There are clearly signs that indicate it's not the right time to sell a business, says Mark Mantovani, principal of Mantovani Holdings LLC. For instance, if there are serious uncertainties around the business it becomes difficult to sell because risk mitigation is very important to buyers. So, if there's pending litigation or uncertainty with significant clients, it's probably not the right time to sell until those uncertainties can be mitigated.
However, while cleaning house is important, one thing he thinks people who are about sell a business should focus more on is their sense of the company's potential.
Here's what Mantovani, speaking earlier this year at the St. Louis Dealmakers Conference, had to say about how to know when it's the right time to sell a business.
Pitch the vision
The first time he sold a business, he says it was remarkably unprepared. It was an early-stage company and the buyers were private equity specializing in early-stage acquisitions. His company, he says, had a lot of issues, but there was a clear vision for what the business could be.
"People invest because they're wanting to profit in the future, so in some respects your vision for what that business could be, given additional capital, additional management support, additional customer diversification or whatnot, your vision is crucial to optimizing valuation," Mantovani says.
The vision for what that business can be and the thought process behind that vision is what, in Mantovani's opinion, sellers should be spending time talking with buyers about because it establishes what the value could be for that buyer.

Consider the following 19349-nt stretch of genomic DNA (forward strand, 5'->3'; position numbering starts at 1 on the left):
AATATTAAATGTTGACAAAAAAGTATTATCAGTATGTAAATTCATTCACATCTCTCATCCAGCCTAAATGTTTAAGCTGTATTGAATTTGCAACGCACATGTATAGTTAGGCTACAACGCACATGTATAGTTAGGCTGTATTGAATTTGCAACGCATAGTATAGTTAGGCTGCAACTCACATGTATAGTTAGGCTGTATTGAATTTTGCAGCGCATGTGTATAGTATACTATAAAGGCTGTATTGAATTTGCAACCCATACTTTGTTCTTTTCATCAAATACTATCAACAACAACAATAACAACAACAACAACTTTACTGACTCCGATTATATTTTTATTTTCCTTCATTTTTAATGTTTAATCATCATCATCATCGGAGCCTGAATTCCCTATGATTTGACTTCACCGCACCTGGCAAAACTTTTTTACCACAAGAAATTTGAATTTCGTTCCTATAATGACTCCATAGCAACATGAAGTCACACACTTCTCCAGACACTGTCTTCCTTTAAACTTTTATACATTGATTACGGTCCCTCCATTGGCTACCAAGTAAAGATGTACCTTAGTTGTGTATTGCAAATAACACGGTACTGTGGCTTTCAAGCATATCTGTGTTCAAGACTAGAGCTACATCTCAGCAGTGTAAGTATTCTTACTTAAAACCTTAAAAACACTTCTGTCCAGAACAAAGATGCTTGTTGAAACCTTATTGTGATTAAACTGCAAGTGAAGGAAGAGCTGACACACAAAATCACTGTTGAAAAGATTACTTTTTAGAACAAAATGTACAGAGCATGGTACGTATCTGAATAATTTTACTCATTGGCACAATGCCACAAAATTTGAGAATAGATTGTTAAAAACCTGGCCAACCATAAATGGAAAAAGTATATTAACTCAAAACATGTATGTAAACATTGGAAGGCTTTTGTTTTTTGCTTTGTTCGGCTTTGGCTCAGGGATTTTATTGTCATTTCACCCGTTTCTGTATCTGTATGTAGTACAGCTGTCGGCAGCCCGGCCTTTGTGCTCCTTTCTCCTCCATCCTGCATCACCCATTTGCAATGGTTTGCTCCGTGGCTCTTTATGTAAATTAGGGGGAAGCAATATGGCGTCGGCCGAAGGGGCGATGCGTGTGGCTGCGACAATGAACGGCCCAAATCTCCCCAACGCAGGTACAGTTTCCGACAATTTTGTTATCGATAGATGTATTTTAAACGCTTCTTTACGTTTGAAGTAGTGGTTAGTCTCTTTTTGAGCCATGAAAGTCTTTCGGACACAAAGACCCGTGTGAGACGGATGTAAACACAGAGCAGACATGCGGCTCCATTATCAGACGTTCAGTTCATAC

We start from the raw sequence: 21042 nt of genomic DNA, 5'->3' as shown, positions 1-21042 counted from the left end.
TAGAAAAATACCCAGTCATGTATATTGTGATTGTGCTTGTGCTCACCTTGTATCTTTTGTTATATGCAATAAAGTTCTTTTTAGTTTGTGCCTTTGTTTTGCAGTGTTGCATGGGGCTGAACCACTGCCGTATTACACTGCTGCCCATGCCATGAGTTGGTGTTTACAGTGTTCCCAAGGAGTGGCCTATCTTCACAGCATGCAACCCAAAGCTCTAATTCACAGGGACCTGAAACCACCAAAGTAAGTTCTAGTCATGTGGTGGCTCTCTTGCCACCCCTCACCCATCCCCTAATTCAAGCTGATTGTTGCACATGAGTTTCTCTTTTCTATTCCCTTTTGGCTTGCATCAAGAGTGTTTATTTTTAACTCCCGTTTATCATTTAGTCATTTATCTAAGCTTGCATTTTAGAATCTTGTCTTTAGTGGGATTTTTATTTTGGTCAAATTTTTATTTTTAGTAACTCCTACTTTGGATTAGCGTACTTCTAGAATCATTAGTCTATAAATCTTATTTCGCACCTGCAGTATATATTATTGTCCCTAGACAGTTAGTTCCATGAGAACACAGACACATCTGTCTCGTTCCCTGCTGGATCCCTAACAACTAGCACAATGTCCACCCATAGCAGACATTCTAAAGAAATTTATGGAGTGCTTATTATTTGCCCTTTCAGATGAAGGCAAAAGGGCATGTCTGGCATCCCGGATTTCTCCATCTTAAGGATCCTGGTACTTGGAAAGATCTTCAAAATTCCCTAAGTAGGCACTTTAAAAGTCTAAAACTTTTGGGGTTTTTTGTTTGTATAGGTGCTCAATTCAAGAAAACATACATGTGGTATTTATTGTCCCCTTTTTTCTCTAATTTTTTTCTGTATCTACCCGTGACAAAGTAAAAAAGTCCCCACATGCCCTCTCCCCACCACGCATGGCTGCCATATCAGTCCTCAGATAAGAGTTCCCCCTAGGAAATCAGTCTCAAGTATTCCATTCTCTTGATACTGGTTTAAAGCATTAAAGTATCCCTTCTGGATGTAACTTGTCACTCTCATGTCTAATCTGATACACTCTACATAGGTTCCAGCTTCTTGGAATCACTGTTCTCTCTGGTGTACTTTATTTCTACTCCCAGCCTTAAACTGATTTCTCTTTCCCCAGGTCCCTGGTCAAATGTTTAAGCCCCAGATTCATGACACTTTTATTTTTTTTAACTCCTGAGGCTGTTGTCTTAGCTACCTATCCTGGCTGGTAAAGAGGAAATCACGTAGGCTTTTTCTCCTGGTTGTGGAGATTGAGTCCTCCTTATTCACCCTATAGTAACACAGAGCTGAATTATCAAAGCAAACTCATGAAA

"A lot of times people who are selling a business are more worried about everything looking neat and clean instead of what that vision for the future is, which ultimately is why somebody wants to buy the business, at least in my in my experience," he says.
Before you get too far down the path
Much of determining when to sell is a matter of lifestyle decisions — where an owner is in his or her career, their family situation. Trying to maximize a sale by timing the market, is, in his experience, unwise.
"We sold some businesses within the last five to seven years because we thought multiples were at an all-time high and couldn't go any higher," Mantovani says. "And they continued to go higher after we began thinking that years ago. So, it's difficult to outsmart the market with respect to those things. So, a lot of this becomes idiosyncratic relative to your personal plans."
So, sellers have to define for themselves what a successful transaction means. Clarifying objectives for the next stage of your career, he says, is really important.
"You really have to think about all of that sort of stuff, and some of that you can walk through with the potential buyers when they're at the table," he says. "But it's important to think about those things and how you want the future to look before you get too far down the path."